As Christmas approaches many employers will be turning their minds towards arranging their staff Christmas function.
For the employer, the cost of providing an annual event for employees, for example the staff Christmas party, is tax deductible as an expense of the business.
For the employee attending the event there is an annual tax free amount of up to £150 per head provided that the event is available to all employees or, where the employer has more than one location, is available to all employees at the same location.
The cost per head of attending the event is calculated by dividing the total cost of the event, including VAT and any accommodation and transport provided, by the total number of people who attend, including non-employees.
The exemption is an all or nothing benefit i.e. if the cost per head exceeds £150, the employee will be chargeable on the whole cost, not just the excess over £150, in respect of themselves and any member of their family or household who also attend the event as a guest.
If the employer provides more than one event during the tax year, for example a summer event and a Christmas event, no tax charge will arise where the aggregate cost per head of all of these events does not exceed £150, however, where the aggregate cost per head exceeds £150, whichever function best utilises the £150 will be exempt and the other event will be chargeable.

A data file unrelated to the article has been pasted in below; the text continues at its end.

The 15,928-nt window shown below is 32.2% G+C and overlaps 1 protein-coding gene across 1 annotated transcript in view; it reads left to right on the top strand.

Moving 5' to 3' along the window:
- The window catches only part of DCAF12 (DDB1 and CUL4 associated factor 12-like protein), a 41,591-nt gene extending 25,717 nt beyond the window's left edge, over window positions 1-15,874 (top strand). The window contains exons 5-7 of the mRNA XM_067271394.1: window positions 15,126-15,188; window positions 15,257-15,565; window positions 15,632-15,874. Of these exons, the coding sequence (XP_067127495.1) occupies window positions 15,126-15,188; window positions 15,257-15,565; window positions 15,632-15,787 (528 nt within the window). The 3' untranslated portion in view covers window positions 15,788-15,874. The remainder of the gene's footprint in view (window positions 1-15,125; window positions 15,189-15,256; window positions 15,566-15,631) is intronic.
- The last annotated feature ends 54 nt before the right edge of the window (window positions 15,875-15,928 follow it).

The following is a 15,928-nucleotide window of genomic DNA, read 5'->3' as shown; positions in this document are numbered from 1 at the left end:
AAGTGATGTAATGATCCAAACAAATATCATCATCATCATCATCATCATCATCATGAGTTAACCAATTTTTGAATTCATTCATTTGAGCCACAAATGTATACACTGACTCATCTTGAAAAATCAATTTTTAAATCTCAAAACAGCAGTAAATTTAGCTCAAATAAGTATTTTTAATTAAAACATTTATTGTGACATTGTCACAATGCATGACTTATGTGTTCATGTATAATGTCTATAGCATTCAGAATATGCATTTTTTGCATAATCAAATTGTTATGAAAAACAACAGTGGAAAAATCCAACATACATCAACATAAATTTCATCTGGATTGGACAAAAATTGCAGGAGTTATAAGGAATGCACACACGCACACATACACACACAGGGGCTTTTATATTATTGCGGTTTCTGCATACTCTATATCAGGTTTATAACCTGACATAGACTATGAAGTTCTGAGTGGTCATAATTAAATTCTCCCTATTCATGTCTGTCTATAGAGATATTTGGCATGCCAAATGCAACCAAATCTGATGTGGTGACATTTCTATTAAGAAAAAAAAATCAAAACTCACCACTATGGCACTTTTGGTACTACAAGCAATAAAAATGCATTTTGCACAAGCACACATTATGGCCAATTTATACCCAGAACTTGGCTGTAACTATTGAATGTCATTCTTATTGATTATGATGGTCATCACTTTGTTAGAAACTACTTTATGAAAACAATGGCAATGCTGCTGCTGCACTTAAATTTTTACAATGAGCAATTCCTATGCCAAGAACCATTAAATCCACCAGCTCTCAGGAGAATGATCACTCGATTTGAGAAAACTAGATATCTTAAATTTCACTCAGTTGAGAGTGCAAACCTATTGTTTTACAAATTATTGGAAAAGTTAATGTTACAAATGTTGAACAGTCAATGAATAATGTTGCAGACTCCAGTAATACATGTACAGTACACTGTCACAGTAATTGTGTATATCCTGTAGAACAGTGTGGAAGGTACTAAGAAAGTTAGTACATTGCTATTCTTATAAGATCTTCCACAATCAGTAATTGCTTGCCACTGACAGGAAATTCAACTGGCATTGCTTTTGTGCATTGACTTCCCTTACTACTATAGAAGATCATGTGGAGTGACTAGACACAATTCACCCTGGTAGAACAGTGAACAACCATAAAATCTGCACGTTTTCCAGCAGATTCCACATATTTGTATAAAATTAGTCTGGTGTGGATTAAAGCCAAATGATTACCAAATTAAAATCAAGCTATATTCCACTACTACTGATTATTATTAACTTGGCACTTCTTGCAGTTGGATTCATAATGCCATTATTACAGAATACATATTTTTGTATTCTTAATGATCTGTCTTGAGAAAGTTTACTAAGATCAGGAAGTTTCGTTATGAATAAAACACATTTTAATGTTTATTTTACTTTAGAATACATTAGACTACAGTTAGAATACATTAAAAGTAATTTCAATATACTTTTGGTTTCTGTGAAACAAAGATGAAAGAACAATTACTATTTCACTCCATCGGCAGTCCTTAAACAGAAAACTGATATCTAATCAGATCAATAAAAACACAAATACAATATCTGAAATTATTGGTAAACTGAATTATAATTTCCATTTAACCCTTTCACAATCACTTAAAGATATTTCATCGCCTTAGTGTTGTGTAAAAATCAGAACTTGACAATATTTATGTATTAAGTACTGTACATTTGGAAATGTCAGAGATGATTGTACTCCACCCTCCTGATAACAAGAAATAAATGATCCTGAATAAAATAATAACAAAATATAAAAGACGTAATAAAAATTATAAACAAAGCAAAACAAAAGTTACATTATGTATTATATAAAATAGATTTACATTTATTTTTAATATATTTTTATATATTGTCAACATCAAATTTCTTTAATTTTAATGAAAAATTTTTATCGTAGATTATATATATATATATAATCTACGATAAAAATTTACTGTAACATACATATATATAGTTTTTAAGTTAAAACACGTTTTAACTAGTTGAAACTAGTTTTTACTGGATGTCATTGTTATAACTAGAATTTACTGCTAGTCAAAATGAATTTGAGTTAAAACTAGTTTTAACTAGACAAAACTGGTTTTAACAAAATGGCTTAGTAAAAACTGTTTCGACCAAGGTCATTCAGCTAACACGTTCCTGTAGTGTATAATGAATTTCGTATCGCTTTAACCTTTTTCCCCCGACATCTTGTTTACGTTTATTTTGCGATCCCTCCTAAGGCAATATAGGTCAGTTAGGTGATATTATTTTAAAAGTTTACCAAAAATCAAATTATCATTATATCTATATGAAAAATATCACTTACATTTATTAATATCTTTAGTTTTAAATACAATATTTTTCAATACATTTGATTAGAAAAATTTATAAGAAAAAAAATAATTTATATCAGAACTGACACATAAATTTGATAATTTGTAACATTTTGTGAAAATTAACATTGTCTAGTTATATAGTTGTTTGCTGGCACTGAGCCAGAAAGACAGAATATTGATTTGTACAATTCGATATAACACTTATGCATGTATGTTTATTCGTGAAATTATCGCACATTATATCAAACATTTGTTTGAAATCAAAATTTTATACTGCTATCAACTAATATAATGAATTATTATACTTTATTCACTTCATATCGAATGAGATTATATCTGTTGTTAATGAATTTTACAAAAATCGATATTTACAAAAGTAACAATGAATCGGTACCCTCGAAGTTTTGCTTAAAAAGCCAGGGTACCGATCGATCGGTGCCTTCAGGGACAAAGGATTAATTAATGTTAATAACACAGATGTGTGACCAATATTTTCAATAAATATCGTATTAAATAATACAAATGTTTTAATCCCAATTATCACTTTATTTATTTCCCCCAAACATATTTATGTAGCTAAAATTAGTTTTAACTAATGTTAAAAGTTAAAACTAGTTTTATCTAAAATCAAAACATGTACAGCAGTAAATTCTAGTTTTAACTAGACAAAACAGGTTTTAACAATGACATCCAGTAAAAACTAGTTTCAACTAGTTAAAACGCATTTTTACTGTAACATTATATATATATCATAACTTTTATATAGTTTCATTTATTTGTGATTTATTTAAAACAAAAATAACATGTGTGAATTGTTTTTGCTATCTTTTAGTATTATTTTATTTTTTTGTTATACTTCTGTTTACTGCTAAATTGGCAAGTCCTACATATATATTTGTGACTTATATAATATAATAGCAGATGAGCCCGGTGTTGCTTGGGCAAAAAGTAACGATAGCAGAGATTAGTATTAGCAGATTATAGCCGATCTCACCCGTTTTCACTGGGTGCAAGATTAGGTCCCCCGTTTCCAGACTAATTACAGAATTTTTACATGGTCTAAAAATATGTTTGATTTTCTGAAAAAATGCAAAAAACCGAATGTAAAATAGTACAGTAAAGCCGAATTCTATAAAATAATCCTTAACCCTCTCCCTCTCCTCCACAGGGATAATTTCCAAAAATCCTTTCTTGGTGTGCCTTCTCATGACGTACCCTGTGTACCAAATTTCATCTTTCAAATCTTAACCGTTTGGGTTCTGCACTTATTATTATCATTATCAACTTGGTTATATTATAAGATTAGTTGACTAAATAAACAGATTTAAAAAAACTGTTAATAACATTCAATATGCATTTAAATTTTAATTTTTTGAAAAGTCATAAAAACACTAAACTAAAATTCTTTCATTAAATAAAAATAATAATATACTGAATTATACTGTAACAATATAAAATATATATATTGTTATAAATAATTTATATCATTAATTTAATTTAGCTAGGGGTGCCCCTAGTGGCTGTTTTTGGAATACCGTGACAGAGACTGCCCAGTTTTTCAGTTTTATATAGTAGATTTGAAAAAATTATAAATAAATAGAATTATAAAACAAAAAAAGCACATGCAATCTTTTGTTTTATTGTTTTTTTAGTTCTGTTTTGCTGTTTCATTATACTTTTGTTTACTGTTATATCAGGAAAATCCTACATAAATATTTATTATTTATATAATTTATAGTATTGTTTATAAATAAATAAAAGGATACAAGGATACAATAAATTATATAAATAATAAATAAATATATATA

Input VAT is recoverable by the business on expenditure relating to staff entertainment but cannot be recovered on the proportion of expenditure relating to guests e.g. partners or spouses.
As far as Christmas bonuses paid to employees are concerned, these will be taxable as earnings via the PAYE system. These also include vouchers redeemable for cash. Other gifts to employees may be chargeable as benefits.
HM Revenue and Customs have conceded that an employer may provide employees with a trivial seasonal gift, such as a turkey, an ordinary bottle of wine or a box of chocolates at Christmas, however, a case of wine or a Christmas hamper is unlikely to be considered trivial.
Client entertainment is not tax deductible as an expense of the business and input VAT is not recoverable on such expenses.
Gifts to clients will only be tax deductible as an expense of the business if they carry a conspicuous advert for the business, are not food, alcohol, tobacco, or vouchers exchangeable for goods and the total cost of the gift and any other gifts made to the same individual during the relevant tax period does not exceed £50.